Join our Facebook group Principal Life for more conversation about and insights into the challenges of school leadership


Negative Impact of Snapchat

Snapchat is ranked as the second worst social media platform for teen mental health. In this video, learn the negative effects of Snapchat for teens and tweens.


Teen Snapchat statistics

  • People under the age of 25 use Snapchat for 40 minutes on average every day, more than Instagram’s latest stat for the same demographic
  • Snapchat ranks as the most popular social media site among teenagers
  • Users 25 and younger visit Snapchat over 20 times per day

Teen social media statistics

  • 91% of 16-24 year olds use the internet for social networking
  • Social media use is linked with increased rates of anxiety, depression and poor sleep
  • Social media has been described as more addictive than cigarettes and alcohol

What is a Streak?

  • A Streak is given to users who have sent each other Snaps consistently for two days or more
  • A fire emoji will appear next to a friend’s name along with a number. The number indicates how many days you have consistently messaged that user back and forth

Snapchat can be addictive for teens

According to ABC News:

  • Snapchat has mechanisms in place to incentivize teens to become daily users with a phenomenon called the Streak
  • Experts say Streaks can create a concerning hierarchy of friendship that can leave some teens afraid to disappoint others if they drop a Streak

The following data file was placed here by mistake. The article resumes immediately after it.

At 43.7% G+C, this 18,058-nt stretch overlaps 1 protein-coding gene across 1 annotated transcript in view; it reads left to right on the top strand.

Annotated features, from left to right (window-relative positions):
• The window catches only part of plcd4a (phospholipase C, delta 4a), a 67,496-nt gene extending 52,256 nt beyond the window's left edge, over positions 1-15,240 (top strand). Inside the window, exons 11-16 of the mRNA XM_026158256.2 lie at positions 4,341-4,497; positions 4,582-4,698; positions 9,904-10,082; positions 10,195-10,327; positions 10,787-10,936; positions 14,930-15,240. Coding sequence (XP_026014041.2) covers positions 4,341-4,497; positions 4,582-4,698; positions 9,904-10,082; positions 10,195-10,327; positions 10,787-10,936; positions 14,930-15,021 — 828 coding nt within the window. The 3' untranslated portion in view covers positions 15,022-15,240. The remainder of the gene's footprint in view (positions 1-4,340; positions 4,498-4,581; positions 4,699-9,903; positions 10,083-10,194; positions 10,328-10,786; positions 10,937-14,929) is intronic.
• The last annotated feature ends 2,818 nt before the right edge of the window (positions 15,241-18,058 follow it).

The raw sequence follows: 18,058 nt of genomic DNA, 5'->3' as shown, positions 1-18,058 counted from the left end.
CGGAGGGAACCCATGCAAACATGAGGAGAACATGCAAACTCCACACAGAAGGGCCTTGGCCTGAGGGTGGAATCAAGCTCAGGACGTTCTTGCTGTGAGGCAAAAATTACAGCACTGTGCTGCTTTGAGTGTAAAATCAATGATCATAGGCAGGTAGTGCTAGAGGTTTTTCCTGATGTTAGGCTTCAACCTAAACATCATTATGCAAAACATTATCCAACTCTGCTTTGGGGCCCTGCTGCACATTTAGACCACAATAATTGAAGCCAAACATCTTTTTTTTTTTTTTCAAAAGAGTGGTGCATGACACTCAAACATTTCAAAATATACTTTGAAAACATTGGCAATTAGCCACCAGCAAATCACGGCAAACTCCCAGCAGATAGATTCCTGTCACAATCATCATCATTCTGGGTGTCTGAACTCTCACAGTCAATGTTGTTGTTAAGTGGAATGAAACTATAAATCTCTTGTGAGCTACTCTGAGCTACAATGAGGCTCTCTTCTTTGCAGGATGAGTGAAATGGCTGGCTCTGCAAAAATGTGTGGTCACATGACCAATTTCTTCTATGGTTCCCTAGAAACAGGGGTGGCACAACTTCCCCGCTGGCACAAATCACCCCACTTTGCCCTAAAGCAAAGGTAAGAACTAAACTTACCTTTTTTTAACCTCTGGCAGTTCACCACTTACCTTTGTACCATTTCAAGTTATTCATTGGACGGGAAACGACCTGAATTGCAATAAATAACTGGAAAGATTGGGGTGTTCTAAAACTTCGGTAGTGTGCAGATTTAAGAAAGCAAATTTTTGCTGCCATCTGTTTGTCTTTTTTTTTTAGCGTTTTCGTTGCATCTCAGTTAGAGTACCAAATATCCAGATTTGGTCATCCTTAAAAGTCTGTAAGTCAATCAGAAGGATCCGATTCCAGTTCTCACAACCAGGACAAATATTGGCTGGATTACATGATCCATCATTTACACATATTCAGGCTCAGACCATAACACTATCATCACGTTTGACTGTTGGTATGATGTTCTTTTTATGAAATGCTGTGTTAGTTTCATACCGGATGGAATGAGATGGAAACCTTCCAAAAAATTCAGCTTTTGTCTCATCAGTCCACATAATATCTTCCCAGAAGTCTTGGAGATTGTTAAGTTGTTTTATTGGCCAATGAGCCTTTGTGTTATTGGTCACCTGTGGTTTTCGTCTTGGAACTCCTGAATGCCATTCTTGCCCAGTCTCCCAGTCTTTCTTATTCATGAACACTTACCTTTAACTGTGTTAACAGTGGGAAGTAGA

• “The more you cannot leave one day without being on social media, the more your identity gets wrapped up in it [and] the more likely it’s going to have negative effects,” an expert warned

According to Business Insider:

  • Snapchat Streaks have become the most important metric in social media for teens
  • Because teens invest so much time in their Streaks, it’s common to ask friends to “Streak” for you if you’re unable to log on — for example, if you got your phone taken away
  • “One of my friends actually called me while I was sleeping to make sure our Streak would still be going,” a student said. “He called me four times and woke me up to keep the Streak alive. He was like, ‘Are we still Streaking?’”
  • “A big part of [Snapchat Streaks] is social acceptance,” a 15-year-old student admitted. “Having more streaks makes you feel more popular”

According to Psychology Today:

  • It is not uncommon to hear a tween bragging about the number of streaks they have going as well as about the length of each of these streaks. The longer the streak, the higher it’s perceived value
  • It is not uncommon to find a 12-year-old user who set up a Snapchat account (without their parents knowing). Streaks may really matter to your tween. Suddenly asking your tween to stop keeping up their Streaks could really stress them out

“Snap Map” lets people locate your teen

  • This feature lets teens “pinch to zoom” on their story page and view the map where their friends are posting from
  • Predators and scammers use geolocation to know where your kids are at (and when you’re not home, for a possible robbery)

Teens share their Snapchat usernames with strangers

  • Many teens add their Snapchat username into their Instagram bio which can be very dangerous
  • Even if an Instagram profile is private, anyone can see what is in the bio. This makes it easy for strangers to follow along on someone’s Snapchat profile

Teens share their Snapchat passwords with friends

  • In order to maintain a Streak, teens and tweens will share their Snapchat login credentials with friends
  • Friends with your password can make inappropriate posts on your account that can negatively affect your future in a big way

Potential negative effects of Snapchat & social media